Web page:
The MBIB initiative clearly defers to African American women as parents. And why wouldn’t it? African American women hold more than half of the black community’s adult purchasing power according to Nielsen in a 2014 study. In that same study, Nielsen found that 62 percent of African American women “believe embracing and supporting their culture is important.”

All advertising is self-serving. By definition it is “paid nonpersonal communication from an identified sponsor using mass media to persuade or influence an audience.” Black advertising pioneer Tom Burrell in his book Brainwashed contends that all advertising is propaganda, either positive or negative. This particular video is certainly positive propaganda.

What is there not to like about the commercial itself? It is advertising art. In the video, African American mothers are talking to their children, both girls and boys, about actions or inactions they must take to survive in a racist society that just sees their color.  It is a conversation that spans decades – in the video and in life. In the first frames relative to the 1950s, a mother is doing her daughter’s hair and she says to her daughter that what the woman at the store said to her is not a compliment. It is not until later in the video that we learn what that comment is: “You are pretty for a black girl.” Her mother deflects that accession to inferiority by telling her daughter: “You are not pretty for a black girl. You are beautiful period, okay? Don’t ever forget that.”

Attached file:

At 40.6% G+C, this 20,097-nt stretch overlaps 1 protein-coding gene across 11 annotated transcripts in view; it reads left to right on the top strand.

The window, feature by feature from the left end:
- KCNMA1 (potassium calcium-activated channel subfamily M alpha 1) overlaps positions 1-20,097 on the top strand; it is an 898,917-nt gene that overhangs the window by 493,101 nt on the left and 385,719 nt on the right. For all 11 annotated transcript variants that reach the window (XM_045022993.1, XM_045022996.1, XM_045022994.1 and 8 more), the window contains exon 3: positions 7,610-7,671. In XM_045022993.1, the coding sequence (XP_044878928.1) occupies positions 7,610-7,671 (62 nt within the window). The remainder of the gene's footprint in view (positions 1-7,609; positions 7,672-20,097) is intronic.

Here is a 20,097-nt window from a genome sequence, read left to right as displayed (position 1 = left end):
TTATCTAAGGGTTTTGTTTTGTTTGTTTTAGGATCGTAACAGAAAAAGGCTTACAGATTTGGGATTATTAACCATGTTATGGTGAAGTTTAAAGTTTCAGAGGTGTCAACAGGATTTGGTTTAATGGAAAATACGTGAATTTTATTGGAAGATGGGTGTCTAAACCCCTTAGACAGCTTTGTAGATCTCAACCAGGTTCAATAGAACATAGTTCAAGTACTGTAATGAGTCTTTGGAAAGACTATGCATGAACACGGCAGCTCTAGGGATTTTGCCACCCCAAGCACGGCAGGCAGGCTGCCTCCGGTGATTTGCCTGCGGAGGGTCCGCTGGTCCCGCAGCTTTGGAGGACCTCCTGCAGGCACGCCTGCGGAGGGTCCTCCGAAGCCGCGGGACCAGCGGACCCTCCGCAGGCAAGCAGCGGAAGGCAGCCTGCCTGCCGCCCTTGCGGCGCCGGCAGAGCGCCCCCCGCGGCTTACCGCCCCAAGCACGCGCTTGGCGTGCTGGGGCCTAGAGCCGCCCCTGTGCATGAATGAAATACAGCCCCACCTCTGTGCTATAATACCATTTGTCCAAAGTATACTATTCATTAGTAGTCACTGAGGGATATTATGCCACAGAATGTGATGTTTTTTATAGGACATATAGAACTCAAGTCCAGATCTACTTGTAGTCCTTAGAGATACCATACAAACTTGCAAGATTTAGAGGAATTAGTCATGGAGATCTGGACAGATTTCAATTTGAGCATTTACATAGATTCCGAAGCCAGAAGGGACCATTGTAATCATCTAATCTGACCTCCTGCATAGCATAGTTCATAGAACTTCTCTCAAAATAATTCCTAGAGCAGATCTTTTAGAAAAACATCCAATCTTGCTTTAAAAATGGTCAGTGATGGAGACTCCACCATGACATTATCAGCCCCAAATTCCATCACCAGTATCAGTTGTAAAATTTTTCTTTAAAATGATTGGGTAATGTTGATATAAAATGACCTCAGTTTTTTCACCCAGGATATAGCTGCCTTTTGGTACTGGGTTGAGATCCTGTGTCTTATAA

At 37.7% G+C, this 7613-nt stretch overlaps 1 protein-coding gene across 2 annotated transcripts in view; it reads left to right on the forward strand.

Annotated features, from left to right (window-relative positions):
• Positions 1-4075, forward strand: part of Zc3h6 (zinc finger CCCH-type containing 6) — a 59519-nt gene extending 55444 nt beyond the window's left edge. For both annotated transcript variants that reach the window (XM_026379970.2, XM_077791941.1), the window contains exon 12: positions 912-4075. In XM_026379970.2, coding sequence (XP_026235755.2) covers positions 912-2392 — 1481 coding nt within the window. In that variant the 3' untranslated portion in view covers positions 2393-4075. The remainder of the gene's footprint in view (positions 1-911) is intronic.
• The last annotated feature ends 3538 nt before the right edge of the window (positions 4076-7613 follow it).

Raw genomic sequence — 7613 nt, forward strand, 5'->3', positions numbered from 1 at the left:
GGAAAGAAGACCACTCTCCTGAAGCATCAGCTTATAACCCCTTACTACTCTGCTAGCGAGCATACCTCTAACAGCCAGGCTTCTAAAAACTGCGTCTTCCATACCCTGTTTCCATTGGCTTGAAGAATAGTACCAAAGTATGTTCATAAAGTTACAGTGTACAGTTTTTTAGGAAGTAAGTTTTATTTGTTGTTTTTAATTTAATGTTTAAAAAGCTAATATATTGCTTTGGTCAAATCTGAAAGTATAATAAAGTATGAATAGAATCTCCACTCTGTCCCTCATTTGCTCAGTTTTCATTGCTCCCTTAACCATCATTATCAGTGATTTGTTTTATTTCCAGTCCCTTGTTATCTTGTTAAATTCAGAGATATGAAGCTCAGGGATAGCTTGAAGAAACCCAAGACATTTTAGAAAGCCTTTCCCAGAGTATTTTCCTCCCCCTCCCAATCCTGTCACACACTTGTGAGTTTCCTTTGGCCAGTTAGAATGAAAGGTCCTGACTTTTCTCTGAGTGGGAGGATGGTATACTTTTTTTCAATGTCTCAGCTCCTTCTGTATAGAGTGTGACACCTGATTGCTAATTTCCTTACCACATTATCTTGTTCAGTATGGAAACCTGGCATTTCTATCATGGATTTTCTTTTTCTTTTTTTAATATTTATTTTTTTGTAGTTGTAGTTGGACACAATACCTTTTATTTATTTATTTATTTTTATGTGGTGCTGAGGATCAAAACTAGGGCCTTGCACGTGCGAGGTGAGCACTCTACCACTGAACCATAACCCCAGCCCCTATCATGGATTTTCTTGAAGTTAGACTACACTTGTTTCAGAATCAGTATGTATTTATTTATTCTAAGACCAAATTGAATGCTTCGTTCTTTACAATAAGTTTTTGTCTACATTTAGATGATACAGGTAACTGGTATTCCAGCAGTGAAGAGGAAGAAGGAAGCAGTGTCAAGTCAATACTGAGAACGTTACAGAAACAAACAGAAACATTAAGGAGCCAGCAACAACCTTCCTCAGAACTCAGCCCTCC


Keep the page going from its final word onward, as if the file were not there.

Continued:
Screenshot from “The Talk” ad campaign